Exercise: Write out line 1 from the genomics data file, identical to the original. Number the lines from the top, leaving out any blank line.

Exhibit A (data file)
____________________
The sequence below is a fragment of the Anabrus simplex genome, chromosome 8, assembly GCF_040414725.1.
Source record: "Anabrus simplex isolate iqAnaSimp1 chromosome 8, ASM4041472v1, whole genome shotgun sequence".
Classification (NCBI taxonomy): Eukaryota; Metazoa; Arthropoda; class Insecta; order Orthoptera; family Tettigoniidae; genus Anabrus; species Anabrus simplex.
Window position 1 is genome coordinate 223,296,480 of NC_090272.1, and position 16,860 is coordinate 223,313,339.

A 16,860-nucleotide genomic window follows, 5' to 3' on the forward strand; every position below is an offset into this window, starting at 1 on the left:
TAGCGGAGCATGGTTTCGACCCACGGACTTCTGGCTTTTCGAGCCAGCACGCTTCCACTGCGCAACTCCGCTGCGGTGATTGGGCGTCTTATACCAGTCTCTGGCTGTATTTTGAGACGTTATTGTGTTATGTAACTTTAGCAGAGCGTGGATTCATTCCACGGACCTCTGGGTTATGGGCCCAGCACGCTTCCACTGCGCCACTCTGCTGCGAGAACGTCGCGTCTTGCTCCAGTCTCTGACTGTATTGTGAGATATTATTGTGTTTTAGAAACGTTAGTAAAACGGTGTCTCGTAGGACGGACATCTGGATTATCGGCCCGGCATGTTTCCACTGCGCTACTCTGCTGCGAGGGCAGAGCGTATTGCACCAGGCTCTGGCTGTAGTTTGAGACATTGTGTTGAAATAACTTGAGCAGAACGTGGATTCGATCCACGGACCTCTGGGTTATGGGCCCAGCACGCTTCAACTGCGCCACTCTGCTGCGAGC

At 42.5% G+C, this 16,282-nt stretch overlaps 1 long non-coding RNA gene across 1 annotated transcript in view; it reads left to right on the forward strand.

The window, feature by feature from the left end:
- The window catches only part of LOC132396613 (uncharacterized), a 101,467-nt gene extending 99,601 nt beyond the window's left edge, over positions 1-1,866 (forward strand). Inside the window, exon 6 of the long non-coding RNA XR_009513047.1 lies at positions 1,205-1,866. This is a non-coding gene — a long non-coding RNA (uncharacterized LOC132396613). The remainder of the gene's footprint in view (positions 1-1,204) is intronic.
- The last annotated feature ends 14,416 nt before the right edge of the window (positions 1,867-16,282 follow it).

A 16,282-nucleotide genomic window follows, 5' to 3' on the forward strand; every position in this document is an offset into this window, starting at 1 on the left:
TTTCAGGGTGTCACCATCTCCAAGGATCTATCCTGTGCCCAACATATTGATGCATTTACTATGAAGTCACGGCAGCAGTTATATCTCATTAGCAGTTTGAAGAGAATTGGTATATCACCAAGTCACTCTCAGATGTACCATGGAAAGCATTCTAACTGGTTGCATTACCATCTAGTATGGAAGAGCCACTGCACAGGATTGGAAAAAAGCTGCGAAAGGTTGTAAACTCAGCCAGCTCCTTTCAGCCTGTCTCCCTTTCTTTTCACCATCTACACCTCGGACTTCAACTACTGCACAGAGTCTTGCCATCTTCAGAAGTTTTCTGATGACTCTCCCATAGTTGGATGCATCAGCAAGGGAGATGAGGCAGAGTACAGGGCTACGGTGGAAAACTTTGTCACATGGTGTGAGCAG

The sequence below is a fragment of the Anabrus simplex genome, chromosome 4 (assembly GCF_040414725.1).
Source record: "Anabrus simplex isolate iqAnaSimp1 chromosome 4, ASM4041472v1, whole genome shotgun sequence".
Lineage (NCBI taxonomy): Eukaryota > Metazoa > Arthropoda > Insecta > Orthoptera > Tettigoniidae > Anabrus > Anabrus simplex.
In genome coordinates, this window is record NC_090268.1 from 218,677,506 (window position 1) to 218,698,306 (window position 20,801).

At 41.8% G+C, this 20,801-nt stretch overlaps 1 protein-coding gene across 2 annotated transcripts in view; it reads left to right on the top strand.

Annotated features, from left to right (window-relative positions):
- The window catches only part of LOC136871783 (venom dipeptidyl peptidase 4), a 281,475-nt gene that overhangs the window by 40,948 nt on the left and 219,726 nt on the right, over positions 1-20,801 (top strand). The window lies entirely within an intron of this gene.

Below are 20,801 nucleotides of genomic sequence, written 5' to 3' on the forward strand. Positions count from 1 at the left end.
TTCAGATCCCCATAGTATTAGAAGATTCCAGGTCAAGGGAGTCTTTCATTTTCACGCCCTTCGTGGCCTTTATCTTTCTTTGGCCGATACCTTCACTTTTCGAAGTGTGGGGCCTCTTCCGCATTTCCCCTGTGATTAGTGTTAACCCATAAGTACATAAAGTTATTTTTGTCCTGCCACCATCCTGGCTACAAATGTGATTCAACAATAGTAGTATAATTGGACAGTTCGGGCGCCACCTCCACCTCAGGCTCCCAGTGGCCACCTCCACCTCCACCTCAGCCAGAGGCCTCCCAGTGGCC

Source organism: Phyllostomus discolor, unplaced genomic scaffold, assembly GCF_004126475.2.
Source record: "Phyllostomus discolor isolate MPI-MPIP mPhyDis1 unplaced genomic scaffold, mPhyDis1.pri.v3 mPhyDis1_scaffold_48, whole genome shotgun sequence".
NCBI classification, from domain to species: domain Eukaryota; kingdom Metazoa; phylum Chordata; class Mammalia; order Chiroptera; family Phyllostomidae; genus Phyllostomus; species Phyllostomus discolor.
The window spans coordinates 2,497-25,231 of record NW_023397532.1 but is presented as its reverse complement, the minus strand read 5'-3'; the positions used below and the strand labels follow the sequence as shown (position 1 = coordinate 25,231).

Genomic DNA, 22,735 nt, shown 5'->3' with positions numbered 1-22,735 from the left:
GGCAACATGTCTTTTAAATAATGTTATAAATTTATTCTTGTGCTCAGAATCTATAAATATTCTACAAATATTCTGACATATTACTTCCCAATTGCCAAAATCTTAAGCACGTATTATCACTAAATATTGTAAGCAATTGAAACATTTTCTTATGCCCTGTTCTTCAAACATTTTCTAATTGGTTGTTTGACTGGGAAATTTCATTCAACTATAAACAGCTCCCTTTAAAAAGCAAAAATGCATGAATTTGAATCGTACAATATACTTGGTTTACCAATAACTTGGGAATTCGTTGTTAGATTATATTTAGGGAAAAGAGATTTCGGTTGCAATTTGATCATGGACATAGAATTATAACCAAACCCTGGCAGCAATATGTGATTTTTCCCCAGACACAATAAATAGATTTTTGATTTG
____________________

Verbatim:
The sequence below is a fragment of the Anabrus simplex genome, chromosome 8, assembly GCF_040414725.1.